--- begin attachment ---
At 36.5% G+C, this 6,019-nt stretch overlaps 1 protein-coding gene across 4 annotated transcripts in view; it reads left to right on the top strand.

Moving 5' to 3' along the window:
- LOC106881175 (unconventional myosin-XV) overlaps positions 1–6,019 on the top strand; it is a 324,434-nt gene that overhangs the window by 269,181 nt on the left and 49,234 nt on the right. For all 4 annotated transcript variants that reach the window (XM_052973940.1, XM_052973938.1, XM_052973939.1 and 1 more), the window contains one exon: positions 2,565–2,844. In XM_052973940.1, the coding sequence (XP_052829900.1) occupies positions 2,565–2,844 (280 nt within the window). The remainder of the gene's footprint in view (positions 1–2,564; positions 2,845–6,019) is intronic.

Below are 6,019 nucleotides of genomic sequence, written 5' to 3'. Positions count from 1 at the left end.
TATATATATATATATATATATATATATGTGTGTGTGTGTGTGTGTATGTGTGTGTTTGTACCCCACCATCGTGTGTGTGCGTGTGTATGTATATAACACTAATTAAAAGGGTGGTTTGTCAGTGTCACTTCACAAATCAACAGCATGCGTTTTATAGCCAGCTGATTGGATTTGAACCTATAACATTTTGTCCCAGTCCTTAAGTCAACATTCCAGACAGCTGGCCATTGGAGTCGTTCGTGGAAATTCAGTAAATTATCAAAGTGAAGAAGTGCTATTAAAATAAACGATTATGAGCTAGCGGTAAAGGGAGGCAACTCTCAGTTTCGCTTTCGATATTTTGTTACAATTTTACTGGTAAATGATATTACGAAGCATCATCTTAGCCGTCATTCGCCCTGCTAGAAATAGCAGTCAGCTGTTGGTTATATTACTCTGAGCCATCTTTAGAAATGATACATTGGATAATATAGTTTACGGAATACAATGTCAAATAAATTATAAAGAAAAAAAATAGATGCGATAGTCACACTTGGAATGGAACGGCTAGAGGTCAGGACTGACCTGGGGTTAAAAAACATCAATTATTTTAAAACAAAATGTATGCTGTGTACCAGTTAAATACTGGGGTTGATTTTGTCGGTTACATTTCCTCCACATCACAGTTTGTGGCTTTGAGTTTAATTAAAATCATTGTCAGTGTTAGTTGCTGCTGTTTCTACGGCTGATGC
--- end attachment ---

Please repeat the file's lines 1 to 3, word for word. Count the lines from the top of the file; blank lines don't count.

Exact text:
At 36.5% G+C, this 6,019-nt stretch overlaps 1 protein-coding gene across 4 annotated transcripts in view; it reads left to right on the top strand.

Moving 5' to 3' along the window:
- LOC106881175 (unconventional myosin-XV) overlaps positions 1–6,019 on the top strand; it is a 324,434-nt gene that overhangs the window by 269,181 nt on the left and 49,234 nt on the right. For all 4 annotated transcript variants that reach the window (XM_052973940.1, XM_052973938.1, XM_052973939.1 and 1 more), the window contains one exon: positions 2,565–2,844. In XM_052973940.1, the coding sequence (XP_052829900.1) occupies positions 2,565–2,844 (280 nt within the window). The remainder of the gene's footprint in view (positions 1–2,564; positions 2,845–6,019) is intronic.